|Home | About | Journals | Submit | Contact Us | Français|
Little information is available on the prevalence, geographic distribution and mutation spectrum of genetic skeletal disorders (GSDs) in China. This study systematically reviewed GSDs as defined in “Nosology and Classification of genetic skeletal disorders (2010 version)” using Chinese biomedical literature published over the past 34 years from 1978 to 2012. In total, 16,099 GSDs have been reported. The most frequently reported disorders were Marfan syndrome, osteogenesis imperfecta, fibrous dysplasia, mucopolysaccharidosis, multiple cartilaginous exostoses, neurofibromatosis type 1 (NF1), osteopetrosis, achondroplasia, enchondromatosis (Ollier), and osteopoikilosis, accounting for 76.5% (12,312 cases) of the total cases. Five groups (group 8, 12, 14, 18, 21) defined by “Nosology and Classification of genetic skeletal disorders” have not been reported in the Chinese biomedical literature. Gene mutation testing was performed in only a minor portion of the 16,099 cases of GSDs (187 cases, 1.16%). In total, 37 genes for 41 different GSDs were reported in Chinese biomedical literature, including 43 novel mutations. This review revealed a significant imbalance in rare disease identification in terms of geographic regions and hospital levels, suggesting the need to create a national multi-level network to meet the specific challenge of care for rare diseases in China.
Genetic skeletal disorders (GSDs) arise from disturbances of the complex processes of skeletal development, growth, and homeostasis caused by gene mutations. These disorders represent a challenge in terms of diagnosis and treatment due to their rarity and variety [1,2]. The recently published “Nosology and Classification of Genetic skeletal disorders (2010 version)” listed 456 GSDs that were classified into 40 groups by clinical, radiographic, and molecular criteria; of these, 316 conditions were associated with mutations in 226 different genes . The Nosology not only provides a guideline for the diagnosis of the patients and the recognition of the novel disorders for clinicians, but also is helpful for better understanding the mechanisms of genes, proteins and pathways involved in skeletal biology.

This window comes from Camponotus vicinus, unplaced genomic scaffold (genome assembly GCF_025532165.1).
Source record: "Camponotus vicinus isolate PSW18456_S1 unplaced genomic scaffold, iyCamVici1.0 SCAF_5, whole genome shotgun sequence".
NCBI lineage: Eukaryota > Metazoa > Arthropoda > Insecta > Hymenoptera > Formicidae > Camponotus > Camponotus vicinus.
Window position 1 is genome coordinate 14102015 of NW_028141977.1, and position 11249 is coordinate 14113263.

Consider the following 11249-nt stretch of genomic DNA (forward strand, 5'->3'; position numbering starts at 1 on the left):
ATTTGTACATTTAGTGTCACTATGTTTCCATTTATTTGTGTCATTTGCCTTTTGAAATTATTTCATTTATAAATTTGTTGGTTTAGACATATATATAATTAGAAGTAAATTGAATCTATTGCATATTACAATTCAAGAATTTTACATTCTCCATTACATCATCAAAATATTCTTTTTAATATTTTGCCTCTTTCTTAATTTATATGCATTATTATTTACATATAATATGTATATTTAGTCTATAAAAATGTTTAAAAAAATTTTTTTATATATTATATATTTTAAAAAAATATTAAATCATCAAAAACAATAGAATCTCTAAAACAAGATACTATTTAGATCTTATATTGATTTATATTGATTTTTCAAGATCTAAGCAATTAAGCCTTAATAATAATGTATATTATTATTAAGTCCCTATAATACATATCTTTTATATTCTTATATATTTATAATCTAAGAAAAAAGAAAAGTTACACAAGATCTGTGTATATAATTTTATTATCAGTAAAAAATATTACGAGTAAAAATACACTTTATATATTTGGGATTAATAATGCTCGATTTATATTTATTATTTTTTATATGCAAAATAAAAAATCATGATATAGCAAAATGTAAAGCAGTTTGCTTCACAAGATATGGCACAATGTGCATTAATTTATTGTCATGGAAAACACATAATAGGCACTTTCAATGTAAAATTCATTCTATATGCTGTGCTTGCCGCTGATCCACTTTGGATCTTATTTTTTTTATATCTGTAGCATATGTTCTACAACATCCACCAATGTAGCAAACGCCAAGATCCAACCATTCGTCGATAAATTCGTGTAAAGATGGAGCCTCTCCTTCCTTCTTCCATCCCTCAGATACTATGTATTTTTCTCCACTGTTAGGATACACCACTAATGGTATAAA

Until now, population-based studies to determine the prevalence of GSDs have been not been performed in China. Most GSDs have been reported in “case reports” in Chinese biomedical literature, but these sources are usually not available to international readers. Therefore, an introduction to the published literature on GSDs in China would enrich our knowledge on the prevalence and molecular characteristics of these rare diseases.
This study systematically reviewed GSDs reported in Chinese biomedical literature published over the past 34 years from January 1978 to January 2012. This study also analyzed the current state and specific challenges in diagnosing and treating rare diseases in China.
This bibliographic study covered a total of 456 GSDs in 40 groups defined in “Nosology and Classification of GSDs (2010 version).” This study has been performed with the approval of the ethics committee of Shandong Academy of Medical Science.
A literature search was conducted using China Biomedical Database (CBM) ( http://sinomed.imicams.ac.cn) and covered sources from January 1978 to January 2012. The CBM is the largest Chinese biomedical bibliographic database , and includes a total of 6,840,907 articles from more than 1,600 biomedical journals published in Chinese prior to January 12, 2012.
The CBM database and public web search engines were first used to search for alternative Chinese terms for the English terms describing each disorder, and then all the terms for the disorder (both in English and Chinese) were used to search for publications in the CBM database. English terms for disorders were included since most Chinese biomedical articles contain an English abstract. The following search algorithm was used: “English disorder terms OR Chinese disorder terms [fulltext]”. For diseases with different subtypes (for example, Osteogenesis Imperfecta, types I–V), only the main term (“Osteogenesis Imperfecta”) was used in the search, and information on the type was gleaned from the text.
Clinical data and diagnostic information were gleaned from the abstract or full text of the articles searched for in the CBM database. Cases of GSDs with a confirmed diagnosis were included. Detailed clinical, imaging, and laboratory data needed to be described for case reports. Exact diagnostic criteria had to be included for research reports involving multiple cases or families. For each study included, informed consent to publication was obtained from the patient. Patient medical information was carefully compared for series of reports on the same disorders by the same authors or institutions, and redundant cases were excluded.